I headed back to camp and by then my family had arrived, so I helped my dad set up camp. It took time, but by the end I had time for an evening call session. I crossed a large sage flat riddled with the remnants of an ancient eruption (lava rock covers the ground and does not allow for any sort of even walking). Every step seemed to want to roll my ankle or stub my toe, but this is life in this region. I once again followed another creek bottom which rounded a finger of a hill and then plummeted deep into the canyon below. This is where we’ve often found elk bedding down for the day. I could hear them below, bugling as the rut slowly came to an end. I was surrounded by bear-torn stumps of varying sizes. A few years ago in this very gully, I watched a bear skirt an elk herd within 70 yards and the elk did not even react.
This time around I was going to use a hand call, one I had not used before called a javelina distress. I sat against what remained of an ancient pine tree, tucked myself into the shadows, and began to call. I started off slow and then increased my pace as time went on, while magpies and blue jays confirmed I sounded like dinner. They landed around me, cawing and squawking, adding realism to the scenario, and I grinned silently to myself. Now and again, I could hear a squirrel chirping his alarm and I hoped that he was not yelling at me, but scolding a predator he was looking down upon. But alas, another bust.
As time went on that weekend, I would find similar areas: brushy draws with water, ponds, or basically any spot I could think of that contained some sort of water. I would set up and call for over an hour. With each set, my anticipation grew greater and greater, the odds increasing in my favor as time passed. After all, I have about a 30% success rate calling bears in, so by that logic I was getting close to some action.
I returned to camp and listened to my brother-in-law describe how they spotted a nice black bear first thing in the morning, and he and his two boys (12 and 8) spent the rest of the day playing cat and mouse with it. The boys loved it, despite no shot. The excitement in their voices was worth the trip alone. It seemed that our destinies had somehow been switched as they saw a bear and I had seen elk—each of us seeing the target animal the other was after.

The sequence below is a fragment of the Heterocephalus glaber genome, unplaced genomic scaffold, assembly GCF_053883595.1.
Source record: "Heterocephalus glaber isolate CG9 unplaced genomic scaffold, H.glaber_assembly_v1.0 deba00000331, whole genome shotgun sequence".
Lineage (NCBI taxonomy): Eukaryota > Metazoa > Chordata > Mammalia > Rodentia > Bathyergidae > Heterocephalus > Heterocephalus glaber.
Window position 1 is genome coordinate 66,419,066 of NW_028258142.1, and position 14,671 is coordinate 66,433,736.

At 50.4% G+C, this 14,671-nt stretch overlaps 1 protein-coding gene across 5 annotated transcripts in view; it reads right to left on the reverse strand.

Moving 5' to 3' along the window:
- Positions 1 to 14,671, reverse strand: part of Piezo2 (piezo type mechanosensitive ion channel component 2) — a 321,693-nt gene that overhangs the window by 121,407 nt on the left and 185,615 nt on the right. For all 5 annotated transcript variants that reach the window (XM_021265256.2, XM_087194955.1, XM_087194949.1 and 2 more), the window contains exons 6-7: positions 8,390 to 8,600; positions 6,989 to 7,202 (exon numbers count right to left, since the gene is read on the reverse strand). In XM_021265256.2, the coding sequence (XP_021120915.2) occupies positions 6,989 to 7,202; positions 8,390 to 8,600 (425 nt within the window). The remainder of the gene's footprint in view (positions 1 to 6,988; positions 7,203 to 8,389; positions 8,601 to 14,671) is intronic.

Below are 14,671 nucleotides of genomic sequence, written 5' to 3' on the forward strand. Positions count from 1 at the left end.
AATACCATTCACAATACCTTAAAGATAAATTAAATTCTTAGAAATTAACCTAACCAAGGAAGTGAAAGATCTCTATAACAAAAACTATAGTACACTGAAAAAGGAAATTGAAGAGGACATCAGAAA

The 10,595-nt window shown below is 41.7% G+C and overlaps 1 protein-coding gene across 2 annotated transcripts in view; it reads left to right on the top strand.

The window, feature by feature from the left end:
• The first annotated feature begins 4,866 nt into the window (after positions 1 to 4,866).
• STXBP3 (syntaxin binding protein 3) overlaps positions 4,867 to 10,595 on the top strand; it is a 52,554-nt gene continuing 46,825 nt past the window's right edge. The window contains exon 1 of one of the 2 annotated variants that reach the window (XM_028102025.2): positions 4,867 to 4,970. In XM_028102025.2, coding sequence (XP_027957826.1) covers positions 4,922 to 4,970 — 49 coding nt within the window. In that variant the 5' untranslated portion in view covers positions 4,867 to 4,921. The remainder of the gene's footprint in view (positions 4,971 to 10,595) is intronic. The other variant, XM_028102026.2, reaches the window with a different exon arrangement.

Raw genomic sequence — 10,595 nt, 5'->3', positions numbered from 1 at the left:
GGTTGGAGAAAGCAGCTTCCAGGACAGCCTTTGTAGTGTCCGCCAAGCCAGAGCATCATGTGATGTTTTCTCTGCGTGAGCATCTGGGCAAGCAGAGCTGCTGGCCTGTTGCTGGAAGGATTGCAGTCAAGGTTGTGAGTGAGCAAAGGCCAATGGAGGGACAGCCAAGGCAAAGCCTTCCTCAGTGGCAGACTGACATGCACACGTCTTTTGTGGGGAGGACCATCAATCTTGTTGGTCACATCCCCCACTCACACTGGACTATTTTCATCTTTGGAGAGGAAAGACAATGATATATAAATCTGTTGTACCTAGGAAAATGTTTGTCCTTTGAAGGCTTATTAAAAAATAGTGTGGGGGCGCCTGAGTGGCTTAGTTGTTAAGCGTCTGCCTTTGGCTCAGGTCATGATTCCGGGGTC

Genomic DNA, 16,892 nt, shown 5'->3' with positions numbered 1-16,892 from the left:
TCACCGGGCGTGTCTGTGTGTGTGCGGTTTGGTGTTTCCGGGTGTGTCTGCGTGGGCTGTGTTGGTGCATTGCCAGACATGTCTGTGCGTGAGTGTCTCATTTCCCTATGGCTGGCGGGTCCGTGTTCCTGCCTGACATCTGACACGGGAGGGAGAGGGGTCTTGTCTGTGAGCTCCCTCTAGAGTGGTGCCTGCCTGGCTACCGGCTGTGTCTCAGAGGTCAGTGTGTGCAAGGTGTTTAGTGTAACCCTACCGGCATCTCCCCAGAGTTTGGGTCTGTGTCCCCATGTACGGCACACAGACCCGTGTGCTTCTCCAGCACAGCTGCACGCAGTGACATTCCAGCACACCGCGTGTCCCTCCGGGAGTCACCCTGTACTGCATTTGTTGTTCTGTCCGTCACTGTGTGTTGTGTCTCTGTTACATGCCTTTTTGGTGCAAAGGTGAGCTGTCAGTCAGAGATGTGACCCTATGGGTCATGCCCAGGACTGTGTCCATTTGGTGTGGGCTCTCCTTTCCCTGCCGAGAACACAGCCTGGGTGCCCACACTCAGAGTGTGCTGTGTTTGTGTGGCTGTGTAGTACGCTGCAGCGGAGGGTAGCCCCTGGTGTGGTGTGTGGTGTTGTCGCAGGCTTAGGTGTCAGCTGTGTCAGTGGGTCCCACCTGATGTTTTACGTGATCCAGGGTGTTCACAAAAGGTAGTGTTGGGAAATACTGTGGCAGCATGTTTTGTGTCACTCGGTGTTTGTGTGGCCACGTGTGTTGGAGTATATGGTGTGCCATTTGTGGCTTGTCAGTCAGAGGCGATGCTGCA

Once again, we were greeted with an amazing night sky void of light pollution. The glory of the universe unfolded before us as we once again heard an elk bugle in the distance and a lone coyote give out a rather lonely howl. No response came to him. My days were spent going from place to place, calling where it looked good, keeping quiet where I thought I should just watch, and wondering what I was doing wrong. It was in these hills, after all, that I called my very first bear using nothing but a cow call while I was archery elk hunting.
Once I returned to camp again, I was bombarded with more tales of bears from my brother and our buddy, Gary. While looking for elk, my brother and my niece were hiking and came upon a nice chocolate black bear running head-on towards them. It ducked behind some trees and then, instead of coming out where my brother was anticipating, it went behind some brush and continued to walk about 40 yards broadside (not running, but at a fast walk). My brother used his judgment and didn’t shoot at a moving target. Afterall, he was teaching his daughter how to hunt, and we all know that a stationary target is always preferred. Avoiding a wounded animal is a priority. So, the bear walked to safety.